Subject: Sound underwater vs. sound in air

Jennifer D. Philips (jphilips@soest.hawaii.edu)
Sun, 03 May 1998 13:22:07 -1000

>Has there been any research done with cetacean communication/whale song 
>to account for the difference in air conduction of sound waves versus 
>water conduction of sound waves?  There has been much recording of 
>humpback whale songs, for example, but sound that's being sent and what 
>humans hear through recordings are two very different things.  I'm 
>wondering if research/computer simulation could be done to simulate what 
>the human ear, if evolved to process sound through a water medium, would 
>hear and if that would be significantly different than what we are 
>interpreting now.  Also, what sounds are occuring in registers the human 
>ear cannont hear?  It would make a decent research project.
>
>I am an elementary school teacher with specialty in science education 
>and would not pursue this research myself. If you know of any research 
>or additional web sites, I'd be interested in pursuing this info.
>
>Thanks! P.E. Wright
>

You raise an interesting issue - one that is often not thought of.  You are
very right in your observation that recordings of whale sounds must surely
'sound' different to us when we hear them projected from speakers in air
than they must sound to the whales emitting them.  Even when SCUBA divers
hear whales singing underwater, the sound must travel from the water medium
it is propogating through into the air medium that is contained in our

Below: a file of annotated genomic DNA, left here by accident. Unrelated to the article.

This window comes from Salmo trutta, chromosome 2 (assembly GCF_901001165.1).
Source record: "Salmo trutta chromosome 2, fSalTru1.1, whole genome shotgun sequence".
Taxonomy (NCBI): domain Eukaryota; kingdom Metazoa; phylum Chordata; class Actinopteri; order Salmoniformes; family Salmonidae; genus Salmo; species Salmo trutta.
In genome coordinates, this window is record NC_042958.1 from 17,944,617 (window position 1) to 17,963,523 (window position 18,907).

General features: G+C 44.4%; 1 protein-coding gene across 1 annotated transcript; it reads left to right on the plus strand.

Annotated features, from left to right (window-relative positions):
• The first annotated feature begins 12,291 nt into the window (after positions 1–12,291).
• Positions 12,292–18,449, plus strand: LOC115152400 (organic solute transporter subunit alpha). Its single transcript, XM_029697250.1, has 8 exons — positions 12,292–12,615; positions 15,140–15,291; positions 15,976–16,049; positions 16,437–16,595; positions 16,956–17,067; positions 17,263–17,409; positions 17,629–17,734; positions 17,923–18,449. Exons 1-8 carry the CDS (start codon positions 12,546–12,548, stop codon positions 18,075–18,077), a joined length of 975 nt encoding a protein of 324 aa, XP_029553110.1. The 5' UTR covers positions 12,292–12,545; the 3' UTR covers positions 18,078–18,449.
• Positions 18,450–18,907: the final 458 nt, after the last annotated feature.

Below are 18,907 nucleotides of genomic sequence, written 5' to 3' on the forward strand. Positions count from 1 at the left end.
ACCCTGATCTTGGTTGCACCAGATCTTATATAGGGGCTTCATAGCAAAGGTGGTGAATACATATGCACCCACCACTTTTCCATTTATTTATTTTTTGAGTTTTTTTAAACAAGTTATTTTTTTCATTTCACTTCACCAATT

ears, and so the sound must change somehow.  Anytime a sound must travel
across mediums that are very different, much of it reflects off that
boundary, and some makes it across, resulting in change to the original
sound wave.  Even whales must deal with this physical relationship somehow,
though for them the sound travels from the water into their flesh and inner
ear, which are apparantly evolved to be as acoustically similar to water as
possible.  So, the result is that the sound that reaches the ears of whales
could and probably does sound different to whales than it does when we hear
it.  When acousticians study sound, however, we study it in ways that does
not involve listening to it from speakers.  We analyze the physical
characteristics of the sound itself as it is acquired directly from the
water medium it is propogating through.  We analyze properties such as the
frequency of the sound (or the number of times the sound wave cycles per
second.  This is similar to our perceived pitch of a sound), the amplitude
of the sound (or its loudness) and its duration.  Looking at these
properties as they are then imaged on a computer screen gives us some idea
of what the sound 'looks' like, though not necessarily what the sound
really 'sounds' like to a whale.  So, back to your idea of a computer
simulation to attempt to create the sound as it might be perceived by a
whale:  I think it is a good idea, one that I am not sure has been truly
examined.  A 60Hz sound, as emitted by a humback whale, might change after
it is acquired and retransmitted by a speaker, or it might only change a
bit.  I am not sure!  A 2 kHz sound might change more ,or less than the 60
Hz sound, I am still not sure!  The issue is intriguing, and I know it has
been thought about, though I am not sure what papers might have been
produced on the topic.  But you've spurred me to look into it!   Another
thing to keep in mind is that to truly understand how an animal 'perceives'
a sound is very very difficult.  We can document the peak frequency of a
sound as much as we want, we still remain unaware of what the sound 'sounds
like' to a whale.

Thanks for your thoughts - 

Aloha - 
Jen
__________________________________

Jennifer D. Philips		
jphilips@soest.hawaii.edu

Marine Mammal Research Program
HIMB, University of Hawaii at Manoa
PO Box 1106			
Kailua, HI  96734
voice:  (808) 247-5063
fax: (808) 247-5831
__________________________________